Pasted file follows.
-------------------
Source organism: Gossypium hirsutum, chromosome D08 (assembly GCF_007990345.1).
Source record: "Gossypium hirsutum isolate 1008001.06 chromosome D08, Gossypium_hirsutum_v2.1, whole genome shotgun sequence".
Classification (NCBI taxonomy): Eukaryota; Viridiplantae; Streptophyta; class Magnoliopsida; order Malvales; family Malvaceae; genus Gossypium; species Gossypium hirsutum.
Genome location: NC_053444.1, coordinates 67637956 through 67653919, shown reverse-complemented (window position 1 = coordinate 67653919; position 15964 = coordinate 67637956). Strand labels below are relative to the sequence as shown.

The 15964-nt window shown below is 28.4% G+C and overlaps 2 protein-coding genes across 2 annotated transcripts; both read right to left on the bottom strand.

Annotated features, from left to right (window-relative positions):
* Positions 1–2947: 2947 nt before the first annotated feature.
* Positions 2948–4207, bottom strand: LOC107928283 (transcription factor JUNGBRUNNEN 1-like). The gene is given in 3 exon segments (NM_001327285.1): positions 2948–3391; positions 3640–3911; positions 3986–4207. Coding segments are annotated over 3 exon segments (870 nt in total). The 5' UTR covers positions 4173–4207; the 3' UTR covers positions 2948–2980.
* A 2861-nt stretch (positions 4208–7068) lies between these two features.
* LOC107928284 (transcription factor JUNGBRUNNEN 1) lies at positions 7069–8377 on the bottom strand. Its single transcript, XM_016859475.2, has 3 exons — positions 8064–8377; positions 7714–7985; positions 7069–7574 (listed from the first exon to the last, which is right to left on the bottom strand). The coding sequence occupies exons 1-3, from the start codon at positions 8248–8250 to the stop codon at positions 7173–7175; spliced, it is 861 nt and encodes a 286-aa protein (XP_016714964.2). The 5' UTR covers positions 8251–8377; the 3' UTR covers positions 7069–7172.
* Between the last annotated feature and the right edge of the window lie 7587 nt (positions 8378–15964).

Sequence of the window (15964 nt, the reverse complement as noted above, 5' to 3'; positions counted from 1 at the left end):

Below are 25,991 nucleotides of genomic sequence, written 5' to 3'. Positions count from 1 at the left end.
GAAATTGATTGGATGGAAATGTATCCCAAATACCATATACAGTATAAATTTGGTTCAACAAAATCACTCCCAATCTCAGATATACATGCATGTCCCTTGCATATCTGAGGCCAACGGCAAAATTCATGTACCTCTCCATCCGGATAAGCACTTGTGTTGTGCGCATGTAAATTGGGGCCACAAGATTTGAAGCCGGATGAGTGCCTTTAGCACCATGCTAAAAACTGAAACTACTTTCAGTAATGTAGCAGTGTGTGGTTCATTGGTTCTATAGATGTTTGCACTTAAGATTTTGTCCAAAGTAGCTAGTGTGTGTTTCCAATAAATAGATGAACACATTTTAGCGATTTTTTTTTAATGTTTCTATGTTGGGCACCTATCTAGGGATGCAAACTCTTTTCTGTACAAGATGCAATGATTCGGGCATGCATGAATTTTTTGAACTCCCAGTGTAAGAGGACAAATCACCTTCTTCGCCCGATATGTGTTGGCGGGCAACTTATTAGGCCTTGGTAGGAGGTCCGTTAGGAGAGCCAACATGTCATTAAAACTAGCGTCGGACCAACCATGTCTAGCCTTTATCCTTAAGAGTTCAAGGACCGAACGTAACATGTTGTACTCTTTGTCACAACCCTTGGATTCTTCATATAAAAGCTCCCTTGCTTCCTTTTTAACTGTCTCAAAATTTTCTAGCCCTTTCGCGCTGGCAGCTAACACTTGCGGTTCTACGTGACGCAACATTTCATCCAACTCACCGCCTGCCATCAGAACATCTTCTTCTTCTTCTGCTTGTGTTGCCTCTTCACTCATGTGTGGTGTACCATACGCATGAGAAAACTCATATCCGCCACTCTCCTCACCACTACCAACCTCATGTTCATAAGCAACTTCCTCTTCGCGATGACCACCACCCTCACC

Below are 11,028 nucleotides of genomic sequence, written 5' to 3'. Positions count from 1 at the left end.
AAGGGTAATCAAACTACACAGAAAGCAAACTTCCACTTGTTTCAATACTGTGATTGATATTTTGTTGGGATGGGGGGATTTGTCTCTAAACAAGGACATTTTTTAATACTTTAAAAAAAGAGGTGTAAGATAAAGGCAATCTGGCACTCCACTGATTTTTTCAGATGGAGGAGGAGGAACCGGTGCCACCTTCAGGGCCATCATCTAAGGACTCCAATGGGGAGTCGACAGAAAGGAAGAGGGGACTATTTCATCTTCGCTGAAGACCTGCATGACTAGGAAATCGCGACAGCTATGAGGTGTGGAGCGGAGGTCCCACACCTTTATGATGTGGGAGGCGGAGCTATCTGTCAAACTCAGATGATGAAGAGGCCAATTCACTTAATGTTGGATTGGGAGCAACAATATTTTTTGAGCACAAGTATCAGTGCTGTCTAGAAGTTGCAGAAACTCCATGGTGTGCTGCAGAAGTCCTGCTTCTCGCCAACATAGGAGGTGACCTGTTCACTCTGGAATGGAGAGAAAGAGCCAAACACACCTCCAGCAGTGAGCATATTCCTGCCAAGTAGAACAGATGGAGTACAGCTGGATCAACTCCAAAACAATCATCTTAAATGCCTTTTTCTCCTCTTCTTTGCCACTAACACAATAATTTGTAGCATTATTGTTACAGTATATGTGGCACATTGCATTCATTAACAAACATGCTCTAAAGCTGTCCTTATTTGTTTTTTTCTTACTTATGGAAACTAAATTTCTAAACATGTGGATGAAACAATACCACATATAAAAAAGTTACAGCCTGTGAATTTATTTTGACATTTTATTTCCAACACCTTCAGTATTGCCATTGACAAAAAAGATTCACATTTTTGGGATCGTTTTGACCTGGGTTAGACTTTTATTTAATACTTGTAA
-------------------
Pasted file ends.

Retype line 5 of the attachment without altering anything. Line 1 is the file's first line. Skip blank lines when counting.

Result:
The 15964-nt window shown below is 28.4% G+C and overlaps 2 protein-coding genes across 2 annotated transcripts; both read right to left on the bottom strand.